All of this could point in the direction of a possible re-centralisation of production, both in international terms and within individual countries, upending a trend which had established itself in recent years thanks to the efforts of the various Film Commissions, and regional and local incentives.
For film sets, “regulatory” activities are in full development and are yet to settle down. For example, London boroughs will soon be publishing safety guidelines for the British capital’s streets. Looking beyond what is now the new norm for any sector of production (masks, hand sanitiser, social distancing, measurement of body temperature), in general, the provisions seem to be geared towards a series of “recommendations” rather than impositions, from the authorities. But the application of these recommendation, and the certainty that they will be respected on film sets, could be of crucial importance in terms of insurance, which is now considered a decisive factor in almost all countries, not least in large international productions. Hence the provision, in many protocols, of a new production figure: a COVID Specialist or Safety Monitor, who would be responsible for ensuring safety protocols are followed correctly…and which is causing much confusion among sector professionals.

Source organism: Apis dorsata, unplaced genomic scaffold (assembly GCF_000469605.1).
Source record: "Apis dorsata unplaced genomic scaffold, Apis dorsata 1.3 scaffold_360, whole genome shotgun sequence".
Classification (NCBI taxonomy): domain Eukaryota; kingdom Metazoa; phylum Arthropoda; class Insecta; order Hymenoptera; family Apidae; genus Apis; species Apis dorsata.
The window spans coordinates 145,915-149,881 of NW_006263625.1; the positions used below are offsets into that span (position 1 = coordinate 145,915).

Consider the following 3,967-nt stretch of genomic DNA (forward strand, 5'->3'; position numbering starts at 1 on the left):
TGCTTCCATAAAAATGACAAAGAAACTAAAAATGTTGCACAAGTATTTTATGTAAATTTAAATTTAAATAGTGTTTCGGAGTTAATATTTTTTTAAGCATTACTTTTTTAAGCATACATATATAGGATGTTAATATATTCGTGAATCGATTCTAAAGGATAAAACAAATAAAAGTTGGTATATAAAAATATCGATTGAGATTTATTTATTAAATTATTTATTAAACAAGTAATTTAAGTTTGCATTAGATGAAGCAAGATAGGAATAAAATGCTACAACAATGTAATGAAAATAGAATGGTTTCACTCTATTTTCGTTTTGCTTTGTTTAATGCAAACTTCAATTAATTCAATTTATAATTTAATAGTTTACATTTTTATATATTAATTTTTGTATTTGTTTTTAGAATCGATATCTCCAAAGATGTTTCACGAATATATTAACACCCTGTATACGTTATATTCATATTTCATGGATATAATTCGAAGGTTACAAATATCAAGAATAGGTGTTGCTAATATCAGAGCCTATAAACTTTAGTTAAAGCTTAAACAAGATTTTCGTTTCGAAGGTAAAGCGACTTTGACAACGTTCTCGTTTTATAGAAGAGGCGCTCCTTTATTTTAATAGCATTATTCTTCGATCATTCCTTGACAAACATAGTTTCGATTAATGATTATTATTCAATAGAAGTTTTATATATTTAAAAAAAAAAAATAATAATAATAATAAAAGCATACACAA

“It’s ridiculous” – asserts Mick Ratman, the doyen of location managers in the UK – “there’s already a Health and Safety Officer on set. Many productions won’t be able to afford it”. For Ratman, over-regulation should also be avoided, unless they want to hamper productions. “If we have to follow on-set procedures which are more rigid than those already in use in hospitals and healthcare facilities, we won’t pull through”.